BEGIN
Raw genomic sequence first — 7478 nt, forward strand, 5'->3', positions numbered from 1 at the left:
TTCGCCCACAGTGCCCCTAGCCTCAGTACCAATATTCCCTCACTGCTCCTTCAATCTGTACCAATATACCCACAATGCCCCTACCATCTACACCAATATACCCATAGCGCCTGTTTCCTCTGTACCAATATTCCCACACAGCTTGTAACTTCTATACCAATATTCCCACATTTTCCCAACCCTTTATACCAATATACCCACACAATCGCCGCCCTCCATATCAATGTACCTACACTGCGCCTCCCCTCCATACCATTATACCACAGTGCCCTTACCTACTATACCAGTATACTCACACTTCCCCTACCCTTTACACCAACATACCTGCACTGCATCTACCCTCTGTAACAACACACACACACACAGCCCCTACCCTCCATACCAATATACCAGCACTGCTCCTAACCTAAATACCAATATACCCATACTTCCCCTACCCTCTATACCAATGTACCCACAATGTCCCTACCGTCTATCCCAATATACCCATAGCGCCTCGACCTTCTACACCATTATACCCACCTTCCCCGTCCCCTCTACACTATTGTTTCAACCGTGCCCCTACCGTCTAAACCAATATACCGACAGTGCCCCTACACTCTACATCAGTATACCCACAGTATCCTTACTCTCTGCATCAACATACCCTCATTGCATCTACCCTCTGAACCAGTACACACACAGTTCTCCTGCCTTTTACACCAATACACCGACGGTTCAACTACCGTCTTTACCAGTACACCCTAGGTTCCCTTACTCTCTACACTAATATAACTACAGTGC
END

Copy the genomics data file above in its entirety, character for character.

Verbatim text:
Raw genomic sequence first — 7478 nt, forward strand, 5'->3', positions numbered from 1 at the left:
TTCGCCCACAGTGCCCCTAGCCTCAGTACCAATATTCCCTCACTGCTCCTTCAATCTGTACCAATATACCCACAATGCCCCTACCATCTACACCAATATACCCATAGCGCCTGTTTCCTCTGTACCAATATTCCCACACAGCTTGTAACTTCTATACCAATATTCCCACATTTTCCCAACCCTTTATACCAATATACCCACACAATCGCCGCCCTCCATATCAATGTACCTACACTGCGCCTCCCCTCCATACCATTATACCACAGTGCCCTTACCTACTATACCAGTATACTCACACTTCCCCTACCCTTTACACCAACATACCTGCACTGCATCTACCCTCTGTAACAACACACACACACACAGCCCCTACCCTCCATACCAATATACCAGCACTGCTCCTAACCTAAATACCAATATACCCATACTTCCCCTACCCTCTATACCAATGTACCCACAATGTCCCTACCGTCTATCCCAATATACCCATAGCGCCTCGACCTTCTACACCATTATACCCACCTTCCCCGTCCCCTCTACACTATTGTTTCAACCGTGCCCCTACCGTCTAAACCAATATACCGACAGTGCCCCTACACTCTACATCAGTATACCCACAGTATCCTTACTCTCTGCATCAACATACCCTCATTGCATCTACCCTCTGAACCAGTACACACACAGTTCTCCTGCCTTTTACACCAATACACCGACGGTTCAACTACCGTCTTTACCAGTACACCCTAGGTTCCCTTACTCTCTACACTAATATAACTACAGTGC